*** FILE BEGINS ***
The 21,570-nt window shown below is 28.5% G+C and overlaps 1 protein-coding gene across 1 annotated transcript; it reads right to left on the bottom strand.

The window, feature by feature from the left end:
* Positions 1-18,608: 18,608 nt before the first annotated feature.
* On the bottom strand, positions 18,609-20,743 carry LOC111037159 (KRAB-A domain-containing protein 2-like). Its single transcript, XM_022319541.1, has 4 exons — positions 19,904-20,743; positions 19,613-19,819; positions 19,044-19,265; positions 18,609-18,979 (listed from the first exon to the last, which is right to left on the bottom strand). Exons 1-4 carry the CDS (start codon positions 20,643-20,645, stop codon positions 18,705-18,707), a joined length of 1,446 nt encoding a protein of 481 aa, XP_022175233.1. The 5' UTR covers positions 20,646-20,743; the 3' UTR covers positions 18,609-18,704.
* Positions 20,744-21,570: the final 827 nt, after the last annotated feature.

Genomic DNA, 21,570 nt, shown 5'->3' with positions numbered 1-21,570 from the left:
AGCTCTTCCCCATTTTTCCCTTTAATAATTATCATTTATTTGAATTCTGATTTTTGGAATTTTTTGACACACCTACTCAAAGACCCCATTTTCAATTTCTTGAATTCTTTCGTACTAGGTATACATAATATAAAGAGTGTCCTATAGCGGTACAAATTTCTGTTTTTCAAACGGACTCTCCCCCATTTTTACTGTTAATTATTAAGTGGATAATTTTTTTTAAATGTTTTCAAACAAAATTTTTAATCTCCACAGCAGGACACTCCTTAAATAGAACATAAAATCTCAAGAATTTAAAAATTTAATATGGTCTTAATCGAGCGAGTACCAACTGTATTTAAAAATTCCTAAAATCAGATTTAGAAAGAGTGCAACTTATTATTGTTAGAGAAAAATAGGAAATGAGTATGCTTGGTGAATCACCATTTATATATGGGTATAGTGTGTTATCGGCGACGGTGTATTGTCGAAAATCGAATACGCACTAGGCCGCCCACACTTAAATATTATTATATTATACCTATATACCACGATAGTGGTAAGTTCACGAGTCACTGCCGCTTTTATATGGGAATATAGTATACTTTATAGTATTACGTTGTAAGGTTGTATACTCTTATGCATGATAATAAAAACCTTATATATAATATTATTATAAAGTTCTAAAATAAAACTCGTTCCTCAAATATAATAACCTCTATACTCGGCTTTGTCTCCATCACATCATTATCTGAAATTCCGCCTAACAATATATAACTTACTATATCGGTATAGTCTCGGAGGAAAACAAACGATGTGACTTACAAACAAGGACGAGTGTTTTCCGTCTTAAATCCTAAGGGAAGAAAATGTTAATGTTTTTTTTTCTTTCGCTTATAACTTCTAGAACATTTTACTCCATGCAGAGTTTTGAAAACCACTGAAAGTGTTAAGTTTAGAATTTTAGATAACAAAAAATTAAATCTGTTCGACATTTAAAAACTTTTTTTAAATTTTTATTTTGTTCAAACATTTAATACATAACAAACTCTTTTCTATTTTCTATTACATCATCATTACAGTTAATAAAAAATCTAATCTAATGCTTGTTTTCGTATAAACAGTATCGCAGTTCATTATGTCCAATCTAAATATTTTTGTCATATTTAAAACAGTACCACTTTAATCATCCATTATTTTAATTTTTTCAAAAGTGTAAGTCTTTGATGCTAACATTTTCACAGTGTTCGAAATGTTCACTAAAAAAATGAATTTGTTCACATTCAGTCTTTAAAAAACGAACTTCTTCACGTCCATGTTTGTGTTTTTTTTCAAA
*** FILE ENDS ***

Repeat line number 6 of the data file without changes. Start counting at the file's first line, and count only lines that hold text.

Genomic DNA, 21,570 nt, shown 5'->3' with positions numbered 1-21,570 from the left: